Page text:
Golan ended up selling TV rights for the film to Viacom and the home-video rights to Columbia. Theatrical rights went to Carolco, another one-time independent studio highflier, for $5 million. Carolco, famed for its ability to make big-budget flicks like Rambo II and Terminator, signed on the latter film's director, James Cameron, to write the script. Once budgeted at a modest $15 million, Spider-Man became a $50 million project.
Then the legal fisticuffs began. In 1993, Golan felt he was being shoved out of the picture and sued to overturn his deal with Carolco. Before long, everyone was suing everyone else. Carolco sued Viacom and Columbia in separate suits to reunite the TV and video rights. Columbia and Viacom countersued Carolco. Even MGM sued -- naming Golan, Viacom, and even Marvel Comics -- alleging fraud in the original deal with Cannon. Within a year, Carolco, 21st Century, and Marvel had each filed for bankruptcy.
In 1998, Marvel emerged from bankruptcy and, more important, the courts determined that the rights it sold to Golan in 1985 had expired. Marvel then settled with both MGM and Viacom and, in 1999, sold the rights to Sony for a reported $7 million. Sony and Marvel formed a joint venture to handle the merchandising.
Of course, the problems weren't over. The script went through a dozen rewrites (an ongoing lawsuit by some of the screenwriters claims they were improperly stripped of credits on the final product) and a casting merry-go-round. Sony wanted Leonardo DiCaprio to play the superhero, then Freddie Prinze Jr., before finally settling on fresh-faced, 26-year-old Tobey Maguire. Kristin Dunst stars as love interest Mary Jane Watson. To direct, Sony turned to sometime-actor Sam Raimi, who headed the bust superhero film Darkman in 1990, a couple of small-budget movies, and The Gift, starring Hillary Swank and Cate Blanchett two years back.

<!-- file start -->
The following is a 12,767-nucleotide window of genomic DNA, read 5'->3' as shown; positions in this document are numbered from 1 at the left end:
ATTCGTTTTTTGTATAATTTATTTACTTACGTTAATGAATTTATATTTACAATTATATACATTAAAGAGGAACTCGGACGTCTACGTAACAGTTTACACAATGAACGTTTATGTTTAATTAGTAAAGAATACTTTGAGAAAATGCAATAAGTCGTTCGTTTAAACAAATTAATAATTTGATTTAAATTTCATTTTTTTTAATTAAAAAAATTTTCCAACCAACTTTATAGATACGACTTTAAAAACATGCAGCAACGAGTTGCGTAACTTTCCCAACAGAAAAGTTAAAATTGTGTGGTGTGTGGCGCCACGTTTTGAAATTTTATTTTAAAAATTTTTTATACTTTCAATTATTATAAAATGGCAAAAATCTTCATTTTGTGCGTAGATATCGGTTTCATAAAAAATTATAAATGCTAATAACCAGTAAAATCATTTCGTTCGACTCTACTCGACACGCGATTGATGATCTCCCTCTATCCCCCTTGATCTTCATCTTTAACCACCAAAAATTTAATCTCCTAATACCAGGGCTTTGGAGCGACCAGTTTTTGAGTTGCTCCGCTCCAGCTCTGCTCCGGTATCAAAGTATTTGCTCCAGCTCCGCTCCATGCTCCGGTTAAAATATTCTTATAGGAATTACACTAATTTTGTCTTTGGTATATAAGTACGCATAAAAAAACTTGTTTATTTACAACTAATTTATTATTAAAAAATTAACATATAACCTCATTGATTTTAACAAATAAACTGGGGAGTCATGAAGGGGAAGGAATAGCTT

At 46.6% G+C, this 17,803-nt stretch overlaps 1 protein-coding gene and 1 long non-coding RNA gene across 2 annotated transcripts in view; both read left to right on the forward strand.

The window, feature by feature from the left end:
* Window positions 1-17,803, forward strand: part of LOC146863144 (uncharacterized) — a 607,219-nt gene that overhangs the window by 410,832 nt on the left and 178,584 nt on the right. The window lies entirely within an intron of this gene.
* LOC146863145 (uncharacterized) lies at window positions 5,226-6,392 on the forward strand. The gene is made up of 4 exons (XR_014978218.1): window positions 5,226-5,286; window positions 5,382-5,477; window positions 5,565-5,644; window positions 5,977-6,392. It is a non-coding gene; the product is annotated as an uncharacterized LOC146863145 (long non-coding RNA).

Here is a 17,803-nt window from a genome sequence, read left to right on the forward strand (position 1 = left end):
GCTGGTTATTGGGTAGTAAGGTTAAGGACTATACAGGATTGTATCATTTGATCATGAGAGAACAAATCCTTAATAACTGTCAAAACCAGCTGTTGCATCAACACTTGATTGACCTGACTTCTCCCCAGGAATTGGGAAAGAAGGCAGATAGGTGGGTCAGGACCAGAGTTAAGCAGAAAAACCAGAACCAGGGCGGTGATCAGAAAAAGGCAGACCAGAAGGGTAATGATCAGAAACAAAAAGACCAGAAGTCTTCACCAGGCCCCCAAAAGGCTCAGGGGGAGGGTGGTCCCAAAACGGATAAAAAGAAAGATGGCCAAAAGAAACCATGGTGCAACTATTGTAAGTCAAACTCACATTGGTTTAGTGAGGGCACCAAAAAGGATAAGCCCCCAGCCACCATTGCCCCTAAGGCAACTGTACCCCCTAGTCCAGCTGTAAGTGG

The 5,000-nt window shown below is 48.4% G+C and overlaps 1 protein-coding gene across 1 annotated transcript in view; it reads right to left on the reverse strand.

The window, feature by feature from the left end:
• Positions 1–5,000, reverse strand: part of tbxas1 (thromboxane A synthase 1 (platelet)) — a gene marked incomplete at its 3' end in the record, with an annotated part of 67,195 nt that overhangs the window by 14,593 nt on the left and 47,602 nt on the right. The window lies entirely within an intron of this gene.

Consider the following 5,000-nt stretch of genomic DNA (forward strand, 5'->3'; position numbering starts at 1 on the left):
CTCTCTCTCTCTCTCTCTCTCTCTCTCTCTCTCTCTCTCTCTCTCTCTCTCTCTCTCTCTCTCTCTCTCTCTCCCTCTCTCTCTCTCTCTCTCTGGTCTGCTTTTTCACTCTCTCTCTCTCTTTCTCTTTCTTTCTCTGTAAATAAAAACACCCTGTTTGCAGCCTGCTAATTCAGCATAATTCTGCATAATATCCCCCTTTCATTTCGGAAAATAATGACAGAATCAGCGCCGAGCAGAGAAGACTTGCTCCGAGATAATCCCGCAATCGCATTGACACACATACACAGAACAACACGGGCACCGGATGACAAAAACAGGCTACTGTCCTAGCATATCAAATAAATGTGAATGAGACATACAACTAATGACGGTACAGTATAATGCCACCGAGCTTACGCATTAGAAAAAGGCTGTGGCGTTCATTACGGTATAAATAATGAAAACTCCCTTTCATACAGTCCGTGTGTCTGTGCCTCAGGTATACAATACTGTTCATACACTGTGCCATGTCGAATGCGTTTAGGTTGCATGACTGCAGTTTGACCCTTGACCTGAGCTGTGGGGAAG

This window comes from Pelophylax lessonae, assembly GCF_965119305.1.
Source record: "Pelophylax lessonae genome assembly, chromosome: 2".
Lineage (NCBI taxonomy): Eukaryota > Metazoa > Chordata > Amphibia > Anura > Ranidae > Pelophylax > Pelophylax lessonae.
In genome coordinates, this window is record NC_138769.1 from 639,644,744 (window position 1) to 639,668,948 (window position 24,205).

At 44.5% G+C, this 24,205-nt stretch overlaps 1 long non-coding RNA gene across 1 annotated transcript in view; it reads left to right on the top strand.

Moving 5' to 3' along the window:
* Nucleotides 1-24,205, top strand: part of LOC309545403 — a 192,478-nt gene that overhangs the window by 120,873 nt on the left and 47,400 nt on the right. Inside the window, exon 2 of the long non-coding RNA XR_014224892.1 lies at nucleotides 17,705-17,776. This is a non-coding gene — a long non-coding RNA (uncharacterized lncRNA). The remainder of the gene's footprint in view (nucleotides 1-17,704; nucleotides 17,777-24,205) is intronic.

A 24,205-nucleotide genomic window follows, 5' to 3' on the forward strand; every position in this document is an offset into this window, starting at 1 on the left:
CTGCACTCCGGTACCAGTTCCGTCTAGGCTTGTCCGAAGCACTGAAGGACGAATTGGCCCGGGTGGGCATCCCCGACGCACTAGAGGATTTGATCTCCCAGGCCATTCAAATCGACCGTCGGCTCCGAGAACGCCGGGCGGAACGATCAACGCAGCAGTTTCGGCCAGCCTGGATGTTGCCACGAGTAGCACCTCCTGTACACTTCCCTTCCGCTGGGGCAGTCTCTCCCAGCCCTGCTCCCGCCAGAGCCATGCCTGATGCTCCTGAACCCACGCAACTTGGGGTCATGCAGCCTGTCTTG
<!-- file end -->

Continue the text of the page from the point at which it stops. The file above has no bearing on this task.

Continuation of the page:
TO THE RESCUE?
Spider-Man's filming finished last June, but the release, expected for Christmas, was bumped to May because additional special effects were needed. Even the advertising campaign hit a snag: The initial trailer, featuring the World Trade Center, had to be redone in the wake of September 11.
Now, with the darn thing done, it looks like Sony can breathe easy. Big-league composer Danny Elfman did the score. Promotional partners include Kentucky Fried Chicken and Hardee's restaurants, Dr. Pepper, and Kellogg's. You can catch Spider-Man images on Sony's new cell phones and on the covers of some of its Walkmans. Then, of course, are the tons of products, from Topps trading cards to action figures from Marvel's Toybiz division. Ads are already blitzing the airwaves, and there are magazine covers by the dozens. At last, it looks like Sony has its franchise in the making.
The film is already getting hot reviews by underground sites, including Ain't-It-Cool.com. An optimistic Sony is already gearing up for a second installment, due out for next summer. A sequel after a year? Not bad for a movie that took 17 years to get to the big screen.
Grover follows the ever-entertaining ways of Hollywood as Los Angeles bureau chief for BusinessWeek. Follow his weekly Power Lunch column, only on BusinessWeek Online